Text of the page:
Ted Young – I could blackmail some of ’em with what I hear, but why make waves? I’m happy serving plates of ‘Cholesterol Specials’ and ‘Avaguess’ sandwiches, in an establishment with ambience and cuisine rating us somewhere between ‘Greasy Spoon’ and ‘Bistro’.
Steve Lodge – Their affair was like a juggernaut without brakes ploughing through the snow.
Justin J. – It was because he didn’t ask about the smell of raw meat.
Angelique Pacheco – After a few sips of my Darjeeling, my stomach did its familiar dance of displeasure.
Deanna Salser – But Barbara also grows bee balm, lavender and yaupon, not to mention several kinds of mint, so the air inside the greenhouse is intoxicating.
Holly Geely – That tea was mostly whisky. The woman had class.
Mpart – “Could you take a sip of this? It seems..off. Doesn’t scream ‘sweet tea’, you know?”
Tim Hayes – The compulsory reading out of participants stories over the internal comms system resulted in countless injuries as listeners were forced to stop their ears in increasingly inventive ways in order to avoid being exposed to material which, if heard, would inevitably result in madness.
Sian Brighal – “All roads lead home, son,” his mother muttered thickly. “Just you wait ‘til your father gets home.”
Carlos Orozco – His FAANG Map Memories showed he hitchhiked here from Minneapolis.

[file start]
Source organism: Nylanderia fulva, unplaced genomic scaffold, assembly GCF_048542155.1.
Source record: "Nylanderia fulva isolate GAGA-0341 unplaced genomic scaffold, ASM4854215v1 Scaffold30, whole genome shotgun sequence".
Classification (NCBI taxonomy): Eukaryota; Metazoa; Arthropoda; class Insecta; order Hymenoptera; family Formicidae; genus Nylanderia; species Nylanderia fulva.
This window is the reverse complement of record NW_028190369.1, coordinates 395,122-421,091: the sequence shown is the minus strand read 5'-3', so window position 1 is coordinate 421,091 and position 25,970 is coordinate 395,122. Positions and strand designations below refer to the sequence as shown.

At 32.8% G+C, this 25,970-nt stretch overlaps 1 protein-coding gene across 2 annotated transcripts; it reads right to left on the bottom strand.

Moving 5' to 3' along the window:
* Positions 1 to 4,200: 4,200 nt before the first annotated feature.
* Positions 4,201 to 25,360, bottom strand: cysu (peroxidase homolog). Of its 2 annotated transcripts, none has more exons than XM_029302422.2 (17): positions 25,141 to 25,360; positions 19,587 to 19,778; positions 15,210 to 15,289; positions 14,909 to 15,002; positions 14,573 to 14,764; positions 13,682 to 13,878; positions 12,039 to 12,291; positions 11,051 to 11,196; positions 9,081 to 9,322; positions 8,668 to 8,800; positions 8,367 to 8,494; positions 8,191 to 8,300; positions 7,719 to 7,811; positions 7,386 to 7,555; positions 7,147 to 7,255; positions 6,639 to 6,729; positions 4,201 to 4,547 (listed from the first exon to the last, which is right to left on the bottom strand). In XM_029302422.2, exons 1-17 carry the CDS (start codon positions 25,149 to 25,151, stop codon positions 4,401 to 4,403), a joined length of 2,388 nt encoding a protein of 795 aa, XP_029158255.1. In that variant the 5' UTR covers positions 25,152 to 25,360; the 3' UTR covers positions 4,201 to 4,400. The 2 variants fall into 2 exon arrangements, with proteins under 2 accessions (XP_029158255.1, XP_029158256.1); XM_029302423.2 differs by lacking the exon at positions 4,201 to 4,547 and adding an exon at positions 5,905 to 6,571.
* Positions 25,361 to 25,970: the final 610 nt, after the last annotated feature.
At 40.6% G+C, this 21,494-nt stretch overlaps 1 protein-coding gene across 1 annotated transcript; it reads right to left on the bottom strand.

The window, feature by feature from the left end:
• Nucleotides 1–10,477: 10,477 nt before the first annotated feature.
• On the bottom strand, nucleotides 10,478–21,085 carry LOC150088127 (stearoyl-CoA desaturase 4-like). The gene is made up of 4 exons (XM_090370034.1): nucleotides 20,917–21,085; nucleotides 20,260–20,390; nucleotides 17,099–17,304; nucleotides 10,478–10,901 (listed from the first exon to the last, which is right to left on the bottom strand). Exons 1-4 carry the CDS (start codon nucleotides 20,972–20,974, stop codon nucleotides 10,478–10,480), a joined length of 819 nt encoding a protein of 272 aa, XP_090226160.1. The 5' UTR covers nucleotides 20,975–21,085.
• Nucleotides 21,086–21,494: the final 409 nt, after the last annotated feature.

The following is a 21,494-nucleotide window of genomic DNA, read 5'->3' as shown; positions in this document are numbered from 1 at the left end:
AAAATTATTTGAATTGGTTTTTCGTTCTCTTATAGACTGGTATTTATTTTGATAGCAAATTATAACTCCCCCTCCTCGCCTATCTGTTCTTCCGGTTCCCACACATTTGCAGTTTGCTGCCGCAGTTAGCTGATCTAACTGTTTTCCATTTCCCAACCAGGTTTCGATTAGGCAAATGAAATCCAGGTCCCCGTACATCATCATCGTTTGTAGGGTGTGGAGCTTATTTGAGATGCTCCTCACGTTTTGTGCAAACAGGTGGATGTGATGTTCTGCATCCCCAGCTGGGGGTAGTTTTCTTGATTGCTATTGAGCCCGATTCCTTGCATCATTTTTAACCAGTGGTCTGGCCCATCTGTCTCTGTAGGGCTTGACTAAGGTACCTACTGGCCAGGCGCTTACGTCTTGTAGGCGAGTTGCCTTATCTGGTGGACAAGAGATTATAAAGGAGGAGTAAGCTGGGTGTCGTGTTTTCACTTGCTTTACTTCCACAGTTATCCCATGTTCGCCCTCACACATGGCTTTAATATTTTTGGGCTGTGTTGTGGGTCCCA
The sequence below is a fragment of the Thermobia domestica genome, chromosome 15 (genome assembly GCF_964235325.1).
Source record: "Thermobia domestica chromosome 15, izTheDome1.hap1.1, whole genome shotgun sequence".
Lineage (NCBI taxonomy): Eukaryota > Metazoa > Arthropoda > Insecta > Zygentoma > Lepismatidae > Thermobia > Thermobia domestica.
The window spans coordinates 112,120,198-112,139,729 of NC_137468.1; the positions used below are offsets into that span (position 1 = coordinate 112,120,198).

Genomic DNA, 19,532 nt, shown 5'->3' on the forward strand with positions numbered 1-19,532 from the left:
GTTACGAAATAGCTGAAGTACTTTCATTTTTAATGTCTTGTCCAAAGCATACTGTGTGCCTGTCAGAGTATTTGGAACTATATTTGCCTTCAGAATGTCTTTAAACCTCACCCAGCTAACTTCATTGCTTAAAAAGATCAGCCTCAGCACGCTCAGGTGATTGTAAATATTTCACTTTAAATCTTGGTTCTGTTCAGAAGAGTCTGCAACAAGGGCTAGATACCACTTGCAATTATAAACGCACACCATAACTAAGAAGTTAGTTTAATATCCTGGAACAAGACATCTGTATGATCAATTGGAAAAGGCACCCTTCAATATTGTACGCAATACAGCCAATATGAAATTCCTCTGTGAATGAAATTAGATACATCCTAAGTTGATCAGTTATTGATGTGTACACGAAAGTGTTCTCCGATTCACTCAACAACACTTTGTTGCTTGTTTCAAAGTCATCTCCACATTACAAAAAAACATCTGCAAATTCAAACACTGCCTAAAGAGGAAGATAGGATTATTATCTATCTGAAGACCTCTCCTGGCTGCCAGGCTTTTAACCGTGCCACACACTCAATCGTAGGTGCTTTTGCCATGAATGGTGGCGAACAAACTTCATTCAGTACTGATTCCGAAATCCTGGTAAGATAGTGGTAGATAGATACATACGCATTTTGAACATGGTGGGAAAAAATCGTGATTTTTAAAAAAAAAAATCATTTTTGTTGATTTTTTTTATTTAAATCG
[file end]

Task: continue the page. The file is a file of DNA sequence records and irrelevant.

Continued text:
Arianna Hammond – “Lights flutter around like halos / I wasn’t around to see her that time / I never wanted to let go / She was prettier than the northern lights / Oh the sky illuminated / Never seen a lovelier sight / Than when her eyes gazed into mine / They used to brighten the night”
Cassandra – A smile spread across Mr. Folgers’ gentle face.
Steve Lodge – The Third Rifles Starmy
This piece was so quirky and fun. I most loved the names – Jobby and Squalid, the description of Jobby and Madeleine’s attraction to each other, and the food names and descriptions. This was another example of super creativity. I found myself wondering if all of the foods were imaginary or some were real and I’d never heard of them. I’m a bit of a foodie, so this resonated. I also laughed at the description of Jobby’s gluttonous eating habits. Really great work!
Sian Brighal – Can’t Take the Street out of the Boy